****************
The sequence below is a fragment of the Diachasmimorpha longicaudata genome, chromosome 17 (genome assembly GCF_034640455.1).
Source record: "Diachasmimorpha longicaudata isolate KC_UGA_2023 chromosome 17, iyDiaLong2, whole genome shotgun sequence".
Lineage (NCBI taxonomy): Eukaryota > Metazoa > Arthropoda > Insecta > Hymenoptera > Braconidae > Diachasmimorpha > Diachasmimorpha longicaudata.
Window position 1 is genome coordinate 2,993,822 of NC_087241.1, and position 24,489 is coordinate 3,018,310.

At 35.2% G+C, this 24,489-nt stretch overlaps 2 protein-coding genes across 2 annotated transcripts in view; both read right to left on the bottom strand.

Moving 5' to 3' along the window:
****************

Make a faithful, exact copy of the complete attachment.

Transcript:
The sequence below is a fragment of the Diachasmimorpha longicaudata genome, chromosome 17 (genome assembly GCF_034640455.1).
Source record: "Diachasmimorpha longicaudata isolate KC_UGA_2023 chromosome 17, iyDiaLong2, whole genome shotgun sequence".
Lineage (NCBI taxonomy): Eukaryota > Metazoa > Arthropoda > Insecta > Hymenoptera > Braconidae > Diachasmimorpha > Diachasmimorpha longicaudata.
Window position 1 is genome coordinate 2,993,822 of NC_087241.1, and position 24,489 is coordinate 3,018,310.

At 35.2% G+C, this 24,489-nt stretch overlaps 2 protein-coding genes across 2 annotated transcripts in view; both read right to left on the bottom strand.

Moving 5' to 3' along the window: